Standards, Curriculum, & Instruction

The most prevalent theme about academics in City Schools is that schools’ standards and expectations for students are too low. The feeling is that the district’s focus is on getting kids to graduation, rather than preparing them for what lies beyond. Some people talked about higher graduation rates for the district as a negative, as they may be a sign that more kids are being passed despite not having mastered concepts. Combined with participants’ comments about how many City Schools graduates need remedial courses in college, there was a clear call for the district to increase rigor and standards so that kids are prepared for college or a full-time job when they graduate.

Participants also expressed a belief that the curriculum is too test-focused. Education was described as test-driven rather than knowledge-driven, and participants worried that the overreliance on testing is hurting kids. Many participants feel that the current system, in which teachers and administrators feel pressure to increase test scores, should be changed. One participant from Remington sums it up well: “Everyone—teachers, administrators—seem to be so worried about these standardized tests. If I had a magic wand, I would either get rid of standardized tests altogether or, at least, much reduce their impact on kids.”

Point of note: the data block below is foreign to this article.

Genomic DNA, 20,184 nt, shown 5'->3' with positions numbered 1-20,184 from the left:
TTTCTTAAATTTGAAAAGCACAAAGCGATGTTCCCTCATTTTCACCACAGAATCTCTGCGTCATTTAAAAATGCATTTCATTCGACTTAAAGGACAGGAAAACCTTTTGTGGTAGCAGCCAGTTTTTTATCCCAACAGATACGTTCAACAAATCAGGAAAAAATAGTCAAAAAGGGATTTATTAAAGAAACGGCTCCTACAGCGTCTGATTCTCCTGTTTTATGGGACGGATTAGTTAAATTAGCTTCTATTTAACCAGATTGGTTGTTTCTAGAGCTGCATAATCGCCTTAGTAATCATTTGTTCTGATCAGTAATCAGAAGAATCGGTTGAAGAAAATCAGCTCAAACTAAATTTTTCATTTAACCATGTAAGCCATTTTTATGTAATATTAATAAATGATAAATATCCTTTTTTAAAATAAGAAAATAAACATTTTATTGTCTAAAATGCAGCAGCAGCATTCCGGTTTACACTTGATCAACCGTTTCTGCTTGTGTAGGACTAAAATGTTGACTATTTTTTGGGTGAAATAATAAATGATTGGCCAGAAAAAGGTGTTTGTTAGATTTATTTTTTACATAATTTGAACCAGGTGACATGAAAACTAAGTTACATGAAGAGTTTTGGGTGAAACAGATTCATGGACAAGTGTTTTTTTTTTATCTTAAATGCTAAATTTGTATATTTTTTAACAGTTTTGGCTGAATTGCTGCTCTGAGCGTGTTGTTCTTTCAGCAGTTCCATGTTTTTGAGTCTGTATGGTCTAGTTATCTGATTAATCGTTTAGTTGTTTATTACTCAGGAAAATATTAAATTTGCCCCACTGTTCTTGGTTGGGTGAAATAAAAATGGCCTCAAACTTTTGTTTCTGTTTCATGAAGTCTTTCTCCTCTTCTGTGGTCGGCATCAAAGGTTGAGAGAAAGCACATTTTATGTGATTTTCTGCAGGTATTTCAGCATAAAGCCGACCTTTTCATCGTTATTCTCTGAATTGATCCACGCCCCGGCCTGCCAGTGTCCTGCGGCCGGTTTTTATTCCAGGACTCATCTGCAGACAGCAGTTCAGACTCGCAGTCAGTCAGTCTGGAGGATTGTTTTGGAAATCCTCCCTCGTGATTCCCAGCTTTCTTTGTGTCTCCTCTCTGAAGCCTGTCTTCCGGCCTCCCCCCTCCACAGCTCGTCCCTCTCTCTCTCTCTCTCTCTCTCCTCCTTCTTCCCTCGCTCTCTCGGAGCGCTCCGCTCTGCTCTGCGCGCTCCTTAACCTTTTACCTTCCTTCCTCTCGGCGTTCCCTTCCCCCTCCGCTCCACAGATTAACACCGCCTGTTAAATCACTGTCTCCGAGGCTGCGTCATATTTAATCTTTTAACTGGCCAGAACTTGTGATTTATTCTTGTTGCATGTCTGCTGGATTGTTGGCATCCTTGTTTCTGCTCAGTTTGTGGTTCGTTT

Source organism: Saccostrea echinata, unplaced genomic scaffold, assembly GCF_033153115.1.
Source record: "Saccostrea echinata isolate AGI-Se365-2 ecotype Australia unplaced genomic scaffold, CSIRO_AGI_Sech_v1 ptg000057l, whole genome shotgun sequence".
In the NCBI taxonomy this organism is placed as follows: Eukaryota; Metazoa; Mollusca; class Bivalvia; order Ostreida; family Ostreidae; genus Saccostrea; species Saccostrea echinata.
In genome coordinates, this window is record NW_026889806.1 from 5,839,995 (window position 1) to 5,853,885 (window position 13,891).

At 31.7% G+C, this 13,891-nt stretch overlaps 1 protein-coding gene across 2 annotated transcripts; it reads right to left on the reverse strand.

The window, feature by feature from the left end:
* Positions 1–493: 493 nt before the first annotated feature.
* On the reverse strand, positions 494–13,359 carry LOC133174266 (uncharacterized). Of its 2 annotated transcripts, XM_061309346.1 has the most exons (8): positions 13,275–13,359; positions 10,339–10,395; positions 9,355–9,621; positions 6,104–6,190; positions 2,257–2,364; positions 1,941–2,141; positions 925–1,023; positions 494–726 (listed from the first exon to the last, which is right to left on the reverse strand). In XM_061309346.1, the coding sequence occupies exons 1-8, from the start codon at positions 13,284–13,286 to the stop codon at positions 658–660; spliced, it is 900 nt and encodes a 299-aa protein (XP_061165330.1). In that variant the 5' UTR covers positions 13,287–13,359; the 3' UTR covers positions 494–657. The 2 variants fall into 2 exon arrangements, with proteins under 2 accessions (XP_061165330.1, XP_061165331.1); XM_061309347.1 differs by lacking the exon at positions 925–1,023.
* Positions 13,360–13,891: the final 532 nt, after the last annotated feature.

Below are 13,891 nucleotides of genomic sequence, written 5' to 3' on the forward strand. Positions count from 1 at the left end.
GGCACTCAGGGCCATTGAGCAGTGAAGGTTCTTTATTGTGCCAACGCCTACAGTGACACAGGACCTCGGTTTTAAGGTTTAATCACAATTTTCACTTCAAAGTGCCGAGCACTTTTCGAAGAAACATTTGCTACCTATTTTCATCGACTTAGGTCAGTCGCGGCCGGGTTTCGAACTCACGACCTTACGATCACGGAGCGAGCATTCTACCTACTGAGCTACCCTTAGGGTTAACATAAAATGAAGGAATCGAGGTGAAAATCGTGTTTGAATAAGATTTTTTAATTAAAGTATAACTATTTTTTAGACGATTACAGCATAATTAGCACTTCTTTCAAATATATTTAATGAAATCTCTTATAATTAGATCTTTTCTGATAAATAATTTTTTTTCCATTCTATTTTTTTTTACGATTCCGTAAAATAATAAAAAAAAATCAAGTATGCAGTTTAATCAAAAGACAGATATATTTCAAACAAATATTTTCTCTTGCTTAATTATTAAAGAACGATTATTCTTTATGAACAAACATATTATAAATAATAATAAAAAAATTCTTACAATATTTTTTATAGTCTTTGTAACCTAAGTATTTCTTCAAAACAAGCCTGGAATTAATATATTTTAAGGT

Respondents also commented on strong programs within schools, including Ingenuity (a highly accelerated math and science curriculum for middle school students), Advanced Placement courses, and the International Baccalaureate program. There was also praise for the vocational or trade programs offered at schools and a call for more of these offerings for students.

In general, participants requested that the curriculum be more flexible so that students receive instruction that is appropriate for their learning style and academic needs. We heard a number of comments about how the pace of instruction in many classrooms is determined by low-performing students, leaving higher-achieving students bored. Participants also suggested that schools need a richer curriculum and that students should have access to a wider variety of courses.

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